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This nation has several issues over which most people's minds freeze up, with the disastrous drug war probably leading the list. I don't share a feeling of squeamishness and horror when it comes to drugs: What I don't want, I don't take, it's that simple. And I don't spend time fretting that my neighbors might be toking, or snorting, in the privacy of their homes.
Child pornography is something else; it pushes all kinds of emotional hot-buttons in me. Certainly I would agree with the majority that anyone who exploits children in a sexual manner is committing a serious offense, deserving of harsh punishment.
And anyone who get his kicks looking at images of children in sexual situations, well, that's also pretty horrifying to my sensibilities. I am very glad that my own lust meter pegs when I look at fully grown women, not at some other subset of the population.
Nevertheless, I feel moved to speak against the wave of hysteria that is exemplified by U.S. Rep. Henry Brown's call for a Constitutional amendment to ban virtual child pornography.
(Virtual child pornography is images that appear to be of children having sex, but which are in fact made-up, simulated by the miracles of modern computer graphics).
Some who oppose such an amendment do so on the basis that the Constitution is not meant to cover specific legislative issues. That is true, but it misses the larger point, which comes down to basic rights, even for people we think have horrifying tastes.
To put it bluntly, children (and adults too, of course) have the right not to be sexually exploited, BUT, adults have the right to possess any material which does not directly exploit children. Yes, including virtual pornography.
I think a strong case could be made that it should not be illegal for someone to possess images of ACTUAL child pornography: The crime has been committed by the person exploiting the children, not the person viewing the picture. Nevertheless, in this column I'm taking the less assertive position that only pretend pictures of children don't warrant legal sanction.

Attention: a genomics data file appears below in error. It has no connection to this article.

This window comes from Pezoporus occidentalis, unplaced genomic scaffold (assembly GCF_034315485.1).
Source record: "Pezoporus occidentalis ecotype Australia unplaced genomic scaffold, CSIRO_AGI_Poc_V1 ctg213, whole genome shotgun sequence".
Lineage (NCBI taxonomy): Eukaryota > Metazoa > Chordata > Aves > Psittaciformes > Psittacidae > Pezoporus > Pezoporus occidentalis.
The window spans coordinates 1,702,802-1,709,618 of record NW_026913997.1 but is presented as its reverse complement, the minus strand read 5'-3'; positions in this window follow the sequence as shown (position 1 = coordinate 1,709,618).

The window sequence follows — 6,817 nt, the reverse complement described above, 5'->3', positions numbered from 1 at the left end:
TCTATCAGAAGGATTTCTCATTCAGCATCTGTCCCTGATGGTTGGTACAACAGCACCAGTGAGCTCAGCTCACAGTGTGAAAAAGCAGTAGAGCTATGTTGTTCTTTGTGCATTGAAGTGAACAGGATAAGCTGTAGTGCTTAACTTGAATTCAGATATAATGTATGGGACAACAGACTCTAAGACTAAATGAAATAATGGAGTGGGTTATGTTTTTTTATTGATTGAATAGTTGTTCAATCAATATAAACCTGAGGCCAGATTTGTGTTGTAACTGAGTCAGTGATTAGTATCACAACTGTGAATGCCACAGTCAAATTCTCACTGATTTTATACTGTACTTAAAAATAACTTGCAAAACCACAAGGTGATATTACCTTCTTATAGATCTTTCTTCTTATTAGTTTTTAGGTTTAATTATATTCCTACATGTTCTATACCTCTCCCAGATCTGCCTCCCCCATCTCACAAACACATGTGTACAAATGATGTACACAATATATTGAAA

Think about this: Take a napkin. Draw a big guy with an erect c***. Draw a much smaller figure giving him a b*** j**. You have just committed a felony. Take that napkin and stuff it in someone else's pocket.
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"Virtual Child Pornography Should be Legal." 123HelpMe.com. 17 Jan 2020
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No, sorry: It USED to be a felony, till the U.S. Supreme Court, in a rare burst of sanity, ruled recently that virtual pornography is deserving of legal protection. Thus the volcanic reactions of people like Rep. Brown, above. He is determined to "fix" the court's ruling.
What madness! I can only think of the sentences handed out in Merry Old England: death for stealing a loaf of bread. Once you steal the loaf, you might as well commit murder to conceal it, because things can't get any worse.
Is this really what we want as a society, to equate napkin doodlings with the actual sexual exploitation of children? Do we really want to tell people with twisted proclivities that once they've done the doodle, they might as well go ahead and lure the neighbor's kids down to the basement, because they're already fried in the eyes of the law?
I would call that perverted. Obscene, in fact.